When we picture the future of the office workplace, we have a tendency to think about how far technology can reach and wonder if we’ll sit in front of a holographic screen and be able to create documents with the wave of our hand or even a thought. But what we miss is the human aspect and what we forget is how important collaboration is to a business.
Understanding the Value of Collaboration
Collaboration is at the centre of successful design thinking. It is an important way of sparking new ideas, to inspire, to work through and solve problems, and to keep up with the increasing pace of work. It cannot be an isolated event as it is part of a larger process that requires numerous meetings and interactions.
Many businesses see the need to add ping-pong tables and comfy couches to the office as a means of creating "innovation spaces". However, adding more stuff may not always yield better results. There is a difference between accessorising and building spaces to enhance natural, informal collaboration in the workplace that gives rise to new business ideas.
But what is natural collaboration?
Natural collaboration allows both discussion and visualisation to happen anywhere and at any point in the day. Humans have a natural drive to communicate with others to solve problems and come up with new ideas. In fact, a poll in 2012 found that 88% of participants preferred going to the office to work compared to working at home, even when they had access to the same technology, a clear indication that it was the people they were going to work for, not the technology.
"When we want to be inclusive, our desks or project rooms are where we meet. Private spaces, separated from the general flow, are reserved for isolated focus."
One area in which collaboration was previously put to a halt was in business meetings. Many of these meetings consisted more of one person presenting information to others with little space being given to discussion and collaboration over their ideas. However, now many offices are paving the way for meetings to truly be a gathering of people who are able to freely share their opinions and ideas with others. Employees spend approximately four hours per week in informal meetings; 70% of these meetings occur at their desk, while the remaining happens in open spaces.
It's true that when we want to be inclusive, our desks or project rooms are where we meet. Private spaces, separated from the general flow, are reserved for isolated focus.
So the question is, how can we make meetings and collaboration more efficient and effective? The answer is through the use of collaboration-friendly tools in the work environment.
Designing with Collaboration in Mind
The Exclave line, introduced by Herman Miller and designed by Continuum, was designed to tackle just this. The system, which is modular and flexible, was created to promote informal meetings in the workplace.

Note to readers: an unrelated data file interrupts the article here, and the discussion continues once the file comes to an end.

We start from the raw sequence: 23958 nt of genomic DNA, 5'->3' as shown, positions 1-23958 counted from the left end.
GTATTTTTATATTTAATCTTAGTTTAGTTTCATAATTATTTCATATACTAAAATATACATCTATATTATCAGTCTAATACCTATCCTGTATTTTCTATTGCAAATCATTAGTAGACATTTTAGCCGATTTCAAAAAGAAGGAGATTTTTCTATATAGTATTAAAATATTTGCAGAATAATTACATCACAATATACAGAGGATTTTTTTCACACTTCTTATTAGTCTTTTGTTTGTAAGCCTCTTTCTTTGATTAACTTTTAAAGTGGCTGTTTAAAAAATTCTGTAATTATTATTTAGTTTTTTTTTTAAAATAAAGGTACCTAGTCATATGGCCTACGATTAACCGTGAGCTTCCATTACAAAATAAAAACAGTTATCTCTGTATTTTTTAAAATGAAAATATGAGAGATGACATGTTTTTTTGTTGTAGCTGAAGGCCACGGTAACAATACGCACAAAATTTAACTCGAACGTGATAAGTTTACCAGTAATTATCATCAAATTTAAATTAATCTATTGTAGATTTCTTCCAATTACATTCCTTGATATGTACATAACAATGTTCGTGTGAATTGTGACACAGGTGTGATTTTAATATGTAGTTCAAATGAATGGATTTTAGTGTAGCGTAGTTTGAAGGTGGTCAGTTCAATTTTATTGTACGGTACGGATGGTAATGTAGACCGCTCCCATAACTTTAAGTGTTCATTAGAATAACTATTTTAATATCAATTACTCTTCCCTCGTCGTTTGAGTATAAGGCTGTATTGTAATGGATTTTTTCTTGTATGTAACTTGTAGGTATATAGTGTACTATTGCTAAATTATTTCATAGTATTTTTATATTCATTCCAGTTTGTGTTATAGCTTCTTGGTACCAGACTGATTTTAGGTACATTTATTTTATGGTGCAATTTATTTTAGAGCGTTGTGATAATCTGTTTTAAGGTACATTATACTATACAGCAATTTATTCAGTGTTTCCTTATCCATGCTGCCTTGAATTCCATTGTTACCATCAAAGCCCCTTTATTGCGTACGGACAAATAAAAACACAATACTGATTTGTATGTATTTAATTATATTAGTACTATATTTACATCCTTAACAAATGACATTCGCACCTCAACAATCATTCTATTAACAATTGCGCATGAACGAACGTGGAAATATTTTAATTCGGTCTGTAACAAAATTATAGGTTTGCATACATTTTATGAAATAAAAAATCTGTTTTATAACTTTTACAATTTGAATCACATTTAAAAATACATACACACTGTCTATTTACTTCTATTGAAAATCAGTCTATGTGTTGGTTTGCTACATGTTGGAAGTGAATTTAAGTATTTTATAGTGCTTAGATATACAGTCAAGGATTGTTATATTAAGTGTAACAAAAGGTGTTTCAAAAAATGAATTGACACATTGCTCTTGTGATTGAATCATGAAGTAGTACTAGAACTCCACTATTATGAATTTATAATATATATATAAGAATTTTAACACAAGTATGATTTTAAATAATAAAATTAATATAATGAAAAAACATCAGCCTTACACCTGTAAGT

The design takes account of those employees who may be working at home. Audio conference calls account for 87% of meetings and video calls make up 75%. Therefore, the attention of the project was not on developing a room for collaboration but it also took into account remote workers, thus offering all employees on a team the chance to work and collaborate together.
Office Furniture for Collaboration
The design of the Exclave promotes inclusion as a triangular table allows those seated around it to be able to better see everyone, especially when compared to rectangular tables. It also helps participants keep focused on any remote participants that can be seen on the TV/screen in the room.
The design included a second monitor where data or information is displayed. This display is located on top of the screen showing the remote worker. The idea is that viewers on-site can discreetly shift their eyes up and down, rather than side-to-side (eye shifting side-to-side may be perceived as devious or negative).
Finally, the design also includes a number of analogue boards such as whiteboards and tack boards which sit on mobile carts. The combination of digital and analogue boards is so that participants can see multiple information sources at the same time, allowing for true innovation to happen.
The great thing about Exclave's design is that it doesn't come from high-tech, an expensive technology but rather low-tech items which can be adapted to fit any work environment. Not only this, but it can also work alongside any evolving technology.
"The system utilizes already existing elements and unites them in a way that can be adapted to find any environment."
The Future of the Office
The brightest future of the office exists in a space where humans are able to use technology to bring more people together than ever before for greater collaboration. It's a place where people can work seamlessly and move freely, rather than a place where futuristic technology forces itself into the workplace and begins to dominate exchanges. We can start by changing the way we think about our office furniture and making it work for us, to bring us together rather than leaving every man to fend for himself.